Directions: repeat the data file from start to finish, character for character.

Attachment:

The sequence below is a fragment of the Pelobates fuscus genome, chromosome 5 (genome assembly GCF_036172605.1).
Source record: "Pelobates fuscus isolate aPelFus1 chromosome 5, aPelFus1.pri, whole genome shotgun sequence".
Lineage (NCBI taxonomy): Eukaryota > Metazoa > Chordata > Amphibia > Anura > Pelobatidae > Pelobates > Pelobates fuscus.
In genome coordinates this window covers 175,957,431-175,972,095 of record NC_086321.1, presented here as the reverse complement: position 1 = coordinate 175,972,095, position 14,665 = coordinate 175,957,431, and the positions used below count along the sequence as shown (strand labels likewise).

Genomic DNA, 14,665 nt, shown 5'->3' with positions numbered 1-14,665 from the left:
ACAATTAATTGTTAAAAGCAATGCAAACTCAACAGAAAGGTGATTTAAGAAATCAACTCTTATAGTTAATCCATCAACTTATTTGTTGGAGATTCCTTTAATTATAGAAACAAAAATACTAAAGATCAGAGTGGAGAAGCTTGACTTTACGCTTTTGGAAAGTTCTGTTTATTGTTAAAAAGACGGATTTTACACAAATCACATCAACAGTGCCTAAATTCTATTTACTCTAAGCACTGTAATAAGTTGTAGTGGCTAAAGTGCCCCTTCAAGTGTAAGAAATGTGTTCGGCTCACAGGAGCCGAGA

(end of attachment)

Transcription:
The sequence below is a fragment of the Pelobates fuscus genome, chromosome 5 (genome assembly GCF_036172605.1).
Source record: "Pelobates fuscus isolate aPelFus1 chromosome 5, aPelFus1.pri, whole genome shotgun sequence".
Lineage (NCBI taxonomy): Eukaryota > Metazoa > Chordata > Amphibia > Anura > Pelobatidae > Pelobates > Pelobates fuscus.
In genome coordinates this window covers 175,957,431-175,972,095 of record NC_086321.1, presented here as the reverse complement: position 1 = coordinate 175,972,095, position 14,665 = coordinate 175,957,431, and the positions used below count along the sequence as shown (strand labels likewise).

Genomic DNA, 14,665 nt, shown 5'->3' with positions numbered 1-14,665 from the left:
ACAATTAATTGTTAAAAGCAATGCAAACTCAACAGAAAGGTGATTTAAGAAATCAACTCTTATAGTTAATCCATCAACTTATTTGTTGGAGATTCCTTTAATTATAGAAACAAAAATACTAAAGATCAGAGTGGAGAAGCTTGACTTTACGCTTTTGGAAAGTTCTGTTTATTGTTAAAAAGACGGATTTTACACAAATCACATCAACAGTGCCTAAATTCTATTTACTCTAAGCACTGTAATAAGTTGTAGTGGCTAAAGTGCCCCTTCAAGTGTAAGAAATGTGTTCGGCTCACAGGAGCCGAGA